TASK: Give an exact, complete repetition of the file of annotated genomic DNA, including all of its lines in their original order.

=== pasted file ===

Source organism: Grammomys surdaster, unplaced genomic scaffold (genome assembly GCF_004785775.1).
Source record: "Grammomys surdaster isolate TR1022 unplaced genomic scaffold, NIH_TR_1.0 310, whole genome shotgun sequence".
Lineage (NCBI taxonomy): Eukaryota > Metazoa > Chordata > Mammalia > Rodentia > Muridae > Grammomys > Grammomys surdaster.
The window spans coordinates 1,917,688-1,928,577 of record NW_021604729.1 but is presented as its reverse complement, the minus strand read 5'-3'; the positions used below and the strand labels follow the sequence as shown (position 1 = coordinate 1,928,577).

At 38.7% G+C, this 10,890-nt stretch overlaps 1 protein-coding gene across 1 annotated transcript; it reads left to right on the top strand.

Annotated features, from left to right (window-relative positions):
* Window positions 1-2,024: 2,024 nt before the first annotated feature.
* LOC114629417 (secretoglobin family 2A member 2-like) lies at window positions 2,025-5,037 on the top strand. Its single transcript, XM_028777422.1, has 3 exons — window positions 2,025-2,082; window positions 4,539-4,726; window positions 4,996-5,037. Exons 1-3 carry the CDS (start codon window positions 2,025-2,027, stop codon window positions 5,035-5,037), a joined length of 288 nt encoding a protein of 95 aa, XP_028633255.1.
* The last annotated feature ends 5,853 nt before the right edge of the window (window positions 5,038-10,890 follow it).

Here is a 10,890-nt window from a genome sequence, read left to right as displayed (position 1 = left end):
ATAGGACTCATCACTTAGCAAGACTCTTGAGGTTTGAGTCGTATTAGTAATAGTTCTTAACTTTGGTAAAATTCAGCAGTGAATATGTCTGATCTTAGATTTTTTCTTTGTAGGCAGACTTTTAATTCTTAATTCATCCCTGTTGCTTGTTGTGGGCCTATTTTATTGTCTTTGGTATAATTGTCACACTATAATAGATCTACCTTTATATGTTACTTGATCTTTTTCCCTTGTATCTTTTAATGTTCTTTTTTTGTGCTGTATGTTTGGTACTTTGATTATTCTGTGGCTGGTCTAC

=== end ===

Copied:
Source organism: Grammomys surdaster, unplaced genomic scaffold (genome assembly GCF_004785775.1).
Source record: "Grammomys surdaster isolate TR1022 unplaced genomic scaffold, NIH_TR_1.0 310, whole genome shotgun sequence".
Lineage (NCBI taxonomy): Eukaryota > Metazoa > Chordata > Mammalia > Rodentia > Muridae > Grammomys > Grammomys surdaster.
The window spans coordinates 1,917,688-1,928,577 of record NW_021604729.1 but is presented as its reverse complement, the minus strand read 5'-3'; the positions used below and the strand labels follow the sequence as shown (position 1 = coordinate 1,928,577).

At 38.7% G+C, this 10,890-nt stretch overlaps 1 protein-coding gene across 1 annotated transcript; it reads left to right on the top strand.

Annotated features, from left to right (window-relative positions):
* Window positions 1-2,024: 2,024 nt before the first annotated feature.
* LOC114629417 (secretoglobin family 2A member 2-like) lies at window positions 2,025-5,037 on the top strand. Its single transcript, XM_028777422.1, has 3 exons — window positions 2,025-2,082; window positions 4,539-4,726; window positions 4,996-5,037. Exons 1-3 carry the CDS (start codon window positions 2,025-2,027, stop codon window positions 5,035-5,037), a joined length of 288 nt encoding a protein of 95 aa, XP_028633255.1.
* The last annotated feature ends 5,853 nt before the right edge of the window (window positions 5,038-10,890 follow it).

Here is a 10,890-nt window from a genome sequence, read left to right as displayed (position 1 = left end):
ATAGGACTCATCACTTAGCAAGACTCTTGAGGTTTGAGTCGTATTAGTAATAGTTCTTAACTTTGGTAAAATTCAGCAGTGAATATGTCTGATCTTAGATTTTTTCTTTGTAGGCAGACTTTTAATTCTTAATTCATCCCTGTTGCTTGTTGTGGGCCTATTTTATTGTCTTTGGTATAATTGTCACACTATAATAGATCTACCTTTATATGTTACTTGATCTTTTTCCCTTGTATCTTTTAATGTTCTTTTTTTGTGCTGTATGTTTGGTACTTTGATTATTCTGTGGCTGGTCTAC